By Ken Calverley and Chuck Breidenstein
DETROIT, December 16, 2021 ~ Every week The Guys create an article directed to our listeners. For a little change of pace, we have chosen to direct this column to the contractors in our beloved industry.
These are trying times for anyone practicing the sweet science of building. Materials are largely unavailable when needed while at the same time prices for those products are climbing monthly.
Skilled workers are in very short supply while unskilled people willing to make a great living working for us are almost nonexistent.
Add to this near unprecedented demand for our services across all levels of the industry and a really wet summer season and you have the recipe for problems.
A great fallacy in construction Is that the more work you take on, the more money you will make. In decades spent interacting with contractors throughout the country a great truth emerged: you make the most and best money working within your ability to deliver timely, complete and professional jobs. Quit taking on work you may never get to. Say “no, thank you” to people that want you now when you know you can’t deliver a complete and professional job to them now.
Every good relationship tends to share a single common denominator, good communication. You have no excuse and every excuse to communicate badly with your clients in this economy. Too busy, too many calls, no one to staff the office, playing phone tag with them all day. Make good communication a priority, even if it means calling to say, “I’m sorry, we can’t get to your job.”
A professional sets the terms for communication protocols in the relationship. No doctor or attorney tells you to “call whenever” or “just stop by.” You are the professional. When do we talk and how do we communicate? Are there project milestones that dictate this or is it a daily issue for larger, more complex, projects? Put it in the contract, explain it and “enforce” it.
Contractors doing new homes or large remodel buildouts years ago left a notepad on the job and all concerns were to be expressed daily and in writing. Email allows for a digital, and documented, protocol that can be used 24 hours a day. Your client can share information with you at 2 a.m. knowing you will respond in an email during normal business hours tomorrow as per the contract. No more phone tag.
Always better to know your client’s concerns as soon as they exist and be the one to listen and respond.
The written contract is a key piece of communication required both by best practices and the law. Have a good construction attorney create some “boilerplate” for you based on what you do and what the law requires. There used to be big debate in the industry about the concept of “less is better with contracts.” Wrong! A contract is, by definition, the agreement reduced to writing. What’s the agreement? When are you starting and what are the specifications and the contingencies? What are job-site protocols and timeframes and what is the warranty and warranty procedure?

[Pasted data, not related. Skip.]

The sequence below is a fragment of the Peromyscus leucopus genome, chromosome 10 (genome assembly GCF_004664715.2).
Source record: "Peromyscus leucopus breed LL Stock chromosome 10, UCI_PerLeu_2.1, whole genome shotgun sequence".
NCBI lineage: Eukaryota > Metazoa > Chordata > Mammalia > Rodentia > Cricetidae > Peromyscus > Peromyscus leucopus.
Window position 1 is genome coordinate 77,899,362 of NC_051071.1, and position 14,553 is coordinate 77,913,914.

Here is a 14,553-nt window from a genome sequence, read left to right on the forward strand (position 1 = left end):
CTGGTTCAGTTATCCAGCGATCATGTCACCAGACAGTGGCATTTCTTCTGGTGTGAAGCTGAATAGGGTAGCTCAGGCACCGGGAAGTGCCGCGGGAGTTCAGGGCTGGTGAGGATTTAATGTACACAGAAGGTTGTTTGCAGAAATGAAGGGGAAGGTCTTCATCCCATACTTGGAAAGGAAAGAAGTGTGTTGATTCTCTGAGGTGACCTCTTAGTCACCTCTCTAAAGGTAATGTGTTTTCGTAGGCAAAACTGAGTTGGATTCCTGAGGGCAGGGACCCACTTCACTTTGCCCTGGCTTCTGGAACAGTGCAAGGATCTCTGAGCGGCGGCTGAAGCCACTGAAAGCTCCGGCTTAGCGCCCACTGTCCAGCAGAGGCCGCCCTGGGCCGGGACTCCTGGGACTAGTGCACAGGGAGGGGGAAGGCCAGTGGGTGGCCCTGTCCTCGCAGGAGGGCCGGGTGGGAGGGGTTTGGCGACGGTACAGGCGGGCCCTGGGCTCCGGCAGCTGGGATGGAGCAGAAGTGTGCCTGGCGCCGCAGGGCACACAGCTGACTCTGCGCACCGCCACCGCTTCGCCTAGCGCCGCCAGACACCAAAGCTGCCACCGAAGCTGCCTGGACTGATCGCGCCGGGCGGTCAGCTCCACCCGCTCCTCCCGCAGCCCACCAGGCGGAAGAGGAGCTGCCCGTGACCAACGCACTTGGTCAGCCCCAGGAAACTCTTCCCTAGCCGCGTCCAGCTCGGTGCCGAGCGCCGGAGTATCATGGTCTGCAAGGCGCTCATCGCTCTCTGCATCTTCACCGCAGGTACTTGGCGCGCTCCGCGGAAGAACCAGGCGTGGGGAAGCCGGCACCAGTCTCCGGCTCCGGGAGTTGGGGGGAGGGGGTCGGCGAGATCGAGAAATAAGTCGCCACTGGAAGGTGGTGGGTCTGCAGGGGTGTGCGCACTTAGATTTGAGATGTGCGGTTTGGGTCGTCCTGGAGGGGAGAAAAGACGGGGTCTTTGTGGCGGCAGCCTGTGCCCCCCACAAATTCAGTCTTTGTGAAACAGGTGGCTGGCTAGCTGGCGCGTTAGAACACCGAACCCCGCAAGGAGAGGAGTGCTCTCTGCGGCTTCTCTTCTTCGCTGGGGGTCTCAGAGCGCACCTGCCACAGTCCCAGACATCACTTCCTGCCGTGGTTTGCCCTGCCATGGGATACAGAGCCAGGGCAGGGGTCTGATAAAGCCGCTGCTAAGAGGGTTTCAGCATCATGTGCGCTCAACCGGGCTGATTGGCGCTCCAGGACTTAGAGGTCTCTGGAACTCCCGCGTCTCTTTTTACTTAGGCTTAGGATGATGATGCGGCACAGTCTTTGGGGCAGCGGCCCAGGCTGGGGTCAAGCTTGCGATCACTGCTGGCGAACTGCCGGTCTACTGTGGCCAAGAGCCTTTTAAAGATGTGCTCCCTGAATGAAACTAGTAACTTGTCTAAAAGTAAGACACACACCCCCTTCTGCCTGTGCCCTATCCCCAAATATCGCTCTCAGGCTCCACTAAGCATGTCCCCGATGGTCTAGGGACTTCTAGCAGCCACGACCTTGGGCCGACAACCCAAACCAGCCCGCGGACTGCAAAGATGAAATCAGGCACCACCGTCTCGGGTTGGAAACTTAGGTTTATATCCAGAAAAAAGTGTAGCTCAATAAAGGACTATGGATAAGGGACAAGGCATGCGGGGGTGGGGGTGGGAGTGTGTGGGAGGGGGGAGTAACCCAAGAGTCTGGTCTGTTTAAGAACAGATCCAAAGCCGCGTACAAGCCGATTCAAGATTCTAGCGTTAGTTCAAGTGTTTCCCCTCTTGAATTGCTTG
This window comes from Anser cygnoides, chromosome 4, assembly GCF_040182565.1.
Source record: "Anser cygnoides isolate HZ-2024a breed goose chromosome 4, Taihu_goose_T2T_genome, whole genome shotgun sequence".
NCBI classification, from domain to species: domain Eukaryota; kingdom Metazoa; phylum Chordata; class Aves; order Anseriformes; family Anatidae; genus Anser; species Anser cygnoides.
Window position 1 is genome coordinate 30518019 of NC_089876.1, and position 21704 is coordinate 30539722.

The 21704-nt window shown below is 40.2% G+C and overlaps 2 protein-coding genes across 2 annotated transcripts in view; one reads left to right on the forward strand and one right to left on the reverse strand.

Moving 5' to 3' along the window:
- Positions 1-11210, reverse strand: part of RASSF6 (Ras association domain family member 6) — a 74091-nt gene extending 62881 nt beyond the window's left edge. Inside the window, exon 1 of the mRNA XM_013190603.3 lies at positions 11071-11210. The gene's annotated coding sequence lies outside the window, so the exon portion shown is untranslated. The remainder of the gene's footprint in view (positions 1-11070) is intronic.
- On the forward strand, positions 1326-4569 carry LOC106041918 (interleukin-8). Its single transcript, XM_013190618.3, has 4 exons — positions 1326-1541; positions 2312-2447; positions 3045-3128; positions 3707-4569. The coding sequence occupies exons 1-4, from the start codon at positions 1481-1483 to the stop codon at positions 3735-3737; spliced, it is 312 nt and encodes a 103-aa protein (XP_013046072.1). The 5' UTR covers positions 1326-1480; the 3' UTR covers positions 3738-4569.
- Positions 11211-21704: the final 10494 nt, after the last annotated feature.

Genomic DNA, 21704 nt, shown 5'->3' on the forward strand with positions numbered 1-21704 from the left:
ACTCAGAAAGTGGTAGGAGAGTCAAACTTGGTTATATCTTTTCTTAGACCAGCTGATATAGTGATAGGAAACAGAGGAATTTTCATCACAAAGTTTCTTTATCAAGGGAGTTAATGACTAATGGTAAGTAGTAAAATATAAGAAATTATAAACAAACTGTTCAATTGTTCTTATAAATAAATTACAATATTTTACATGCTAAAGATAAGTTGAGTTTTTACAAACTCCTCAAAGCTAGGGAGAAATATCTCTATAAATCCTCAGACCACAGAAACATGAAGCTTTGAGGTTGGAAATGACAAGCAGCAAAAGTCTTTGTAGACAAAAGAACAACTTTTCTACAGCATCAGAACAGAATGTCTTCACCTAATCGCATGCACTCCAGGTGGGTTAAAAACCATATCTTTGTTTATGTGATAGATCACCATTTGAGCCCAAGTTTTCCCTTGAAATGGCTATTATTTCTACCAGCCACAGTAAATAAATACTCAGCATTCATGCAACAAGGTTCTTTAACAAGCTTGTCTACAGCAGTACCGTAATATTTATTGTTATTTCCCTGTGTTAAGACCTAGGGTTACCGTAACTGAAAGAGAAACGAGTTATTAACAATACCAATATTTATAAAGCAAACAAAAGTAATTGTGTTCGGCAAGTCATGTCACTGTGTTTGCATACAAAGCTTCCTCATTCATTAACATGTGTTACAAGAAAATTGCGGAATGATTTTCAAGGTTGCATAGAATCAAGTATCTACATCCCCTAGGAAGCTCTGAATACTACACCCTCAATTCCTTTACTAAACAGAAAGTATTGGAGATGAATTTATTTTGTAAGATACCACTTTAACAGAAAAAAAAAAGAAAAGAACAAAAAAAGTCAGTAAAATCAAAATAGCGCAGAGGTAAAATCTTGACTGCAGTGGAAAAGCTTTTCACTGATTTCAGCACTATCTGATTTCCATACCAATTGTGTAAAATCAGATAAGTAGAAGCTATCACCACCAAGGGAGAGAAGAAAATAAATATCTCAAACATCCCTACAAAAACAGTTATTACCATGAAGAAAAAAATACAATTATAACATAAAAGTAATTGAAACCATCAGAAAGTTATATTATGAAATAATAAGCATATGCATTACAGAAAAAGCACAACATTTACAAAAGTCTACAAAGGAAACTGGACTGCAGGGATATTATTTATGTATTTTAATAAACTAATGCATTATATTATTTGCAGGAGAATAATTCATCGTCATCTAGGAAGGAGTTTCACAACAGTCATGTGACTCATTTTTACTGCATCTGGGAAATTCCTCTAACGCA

Many builders use a small booklet for a new home project contract and warranty and the owners have to invest several hours to go through it line by line and take notes. Six months down the road it will be important to make references to that meeting and those documents to reinforce exactly what was committed to. Create a scaled agreement that works for what you do and make it complete.
Practice active listening. Look for a negotiating skills course that focuses on active listening skills which we call a “toward” motivator; meaning people are attracted to you when you sincerely demonstrate listening.
Create clear, written, specifications even for smaller jobs. A specification is a specific product and/or process we will employ. It isn’t rocket science. If you know your business, you know your specs.
Warranty process and coverage should be clear and incorporated into the written agreement. What will you cover? Include written, measurable guidelines Everything is measurable in our Industry so you can create a written “sold” standard for what you do, then use that for sales and warranty. If you are a trim carpenter, you might say “All miter joints will be closed across the entire exposed face of the joint to within 1/32 of an inch”.
Take the time to do this once for the types of work you do; then it’s done forever. At BuilderBooks.com you can purchase a modifiable data base of such guidelines for almost anything you do.
Remember that your price should reflect legitimate costs and growth and profit goals. Maintain your ethics. Never bid “by ZIP code.”
On the flip side, when people ask if you can lower your price always use two “tactics”. First, always say “yes.” Second, always follow that up with a question; “What do you want me to take out of the contract?” Because nothing is free. We work in an industry of very high risk. Giving anything away is not only foolish, but it devalues the things you are charging for, and studies have shown that buyers often have a negative long-term reaction to price cuts on an estimate.
They begin to wonder if they should have asked for more or if they are being over-charged. Remember, people are trading money for your expertise. Be the expert.
Issues will arise. Everything we do can be seen and touched and examined. Run toward issues. Confront them. Resolve them. Get them behind you and your customer.
Remember that your long-term reputation is built in economies like this one. How do want your company to be known? You aren’t out there every day to make friends, you are building a strong referral base by delivering timely and professional projects and providing solutions when issues arise.
Be a professional like those The Guys refer every day and like those you’ll find at InsideOutsideGuys.com.
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